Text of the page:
Fudoli also said he will take a 10 percent pay cut from the supervisor's annual salary of $74,441, and he will not accept an $8,122 stipend for serving as the town's budget officer.

Giza, in response, said he puts a lot of miles on the SUV, driving through flooded or snowed-under areas, and emphasizes how low he ranks -- 28th in 2010, according to town payroll records -- among town employees for take-home pay.

"I'm a full-time supervisor," Giza said.

Fudoli also criticized Giza for taking a $5,600 annual buy-back because he doesn't receive health insurance coverage through the town. Fudoli pointed out that Giza receives health insurance through the Boys & Girls Club, from which he is retired, while the club also receives an annual $237,000 subsidy from the town.

"They're fleecing the taxpayers. That's what this administration does," Fudoli said.

Both Giza and Fudoli, who receives coverage through Erie County, pay a portion of their health insurance costs.

Giza noted that the town has financially supported the Boys & Girls Club for decades and bristled at Fudoli's criticism, saying his opponent can't fight him on the issues so he creates a charge like this one.

"It's a political thing," he said.

This race is personal for Giza, who said he considers Fudoli's father, Ralph, a close friend and onetime political supporter.

Giza has known Dino Fudoli since he was a child, and they both belong to St. Mary's Church in Lancaster.

Fudoli faces an uphill fight in a town where Democrats outnumber Republicans by 3,000 voters out of the more than 28,000 registered in the town.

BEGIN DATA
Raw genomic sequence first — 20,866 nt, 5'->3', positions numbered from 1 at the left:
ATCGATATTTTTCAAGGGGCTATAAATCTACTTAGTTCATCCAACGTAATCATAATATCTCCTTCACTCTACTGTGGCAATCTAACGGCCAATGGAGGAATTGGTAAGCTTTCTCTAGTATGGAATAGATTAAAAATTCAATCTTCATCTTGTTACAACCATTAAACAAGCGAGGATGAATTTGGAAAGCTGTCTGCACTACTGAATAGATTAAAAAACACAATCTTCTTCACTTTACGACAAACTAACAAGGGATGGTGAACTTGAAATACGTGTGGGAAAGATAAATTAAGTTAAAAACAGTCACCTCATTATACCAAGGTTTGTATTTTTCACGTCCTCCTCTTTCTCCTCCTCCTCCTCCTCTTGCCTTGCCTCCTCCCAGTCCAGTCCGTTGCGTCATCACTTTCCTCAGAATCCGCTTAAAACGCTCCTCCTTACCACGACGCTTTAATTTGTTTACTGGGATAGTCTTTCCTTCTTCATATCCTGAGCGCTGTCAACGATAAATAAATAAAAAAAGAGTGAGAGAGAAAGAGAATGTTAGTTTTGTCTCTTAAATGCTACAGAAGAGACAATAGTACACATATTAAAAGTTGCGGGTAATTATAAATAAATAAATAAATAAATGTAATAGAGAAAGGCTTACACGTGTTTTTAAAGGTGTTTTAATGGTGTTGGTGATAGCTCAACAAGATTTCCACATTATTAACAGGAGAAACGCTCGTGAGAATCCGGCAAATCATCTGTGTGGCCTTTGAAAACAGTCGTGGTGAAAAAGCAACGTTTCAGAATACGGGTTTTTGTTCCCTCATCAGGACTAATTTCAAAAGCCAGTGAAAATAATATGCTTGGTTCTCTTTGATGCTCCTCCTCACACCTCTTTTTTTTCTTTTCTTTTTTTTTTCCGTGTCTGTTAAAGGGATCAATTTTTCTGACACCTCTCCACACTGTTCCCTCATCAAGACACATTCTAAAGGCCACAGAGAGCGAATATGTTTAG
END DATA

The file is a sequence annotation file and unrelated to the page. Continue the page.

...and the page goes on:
Greco is the only Republican to win the supervisor's job in recent decades, said Lancaster Mayor William G. Cansdale Jr.

"This is a heavily Democratic town. I know the challenge myself of running as a Republican," said Cansdale, who lost a bitter campaign to Giza in 2003.

Fudoli already scored something of an upset victory when he wrested the Conservative Party line away from Giza in a September primary even though Giza had received the party leaders' backing.

Fudoli also holds the GOP and Independence lines, while Giza has the Democratic and Working Families lines.

Fudoli, in his most recent campaign-finance report to the state Board of Elections, reported a deficit of $1,002. Giza reported having $9,397 on hand.

Giza's contributors include the town attorney, the town's director of administration and finance and the general crew chief in the Parks, Recreation and Forestry Department.

Other donors include businesses that received tax breaks through the Lancaster Industrial Development Agency, including the Olive Tree Restaurant and Try-It Distributing's Eugene P. Vukelic. "That's not uncommon," Giza said.

Giza serves as chairman of the Lancaster IDA, encouraging businesses to relocate to, or expand in, the town. Lancaster's growing tax base is one reason the proposed 2012 budget doesn't include a tax increase.

Fudoli, however, said the town budget as drafted is unrealistic, because it assumes the four unions that represent town employees will accept pay freezes in their new contracts.

The challenger predicted the Town Board won't approve the budget, as written, prior to Election Day and later will raise taxes to cover the additional spending for employee raises.

Giza said the Town Board could take up the budget at its Nov. 7 meeting, one day before the election, and he said the town has enough in reserve funds to cover any raises. The budget must be approved by Nov. 20.

Fudoli said he would make layoffs to offset the cost of any salary increases. He also takes a dim view of government support of culturals.

Lancaster boasts its opera house, and Fudoli has donated $500 to that institution. But he believes the people who patronize the arts should cover more of their costs.

"We have to start getting away from the government being everything to everybody," Fudoli said.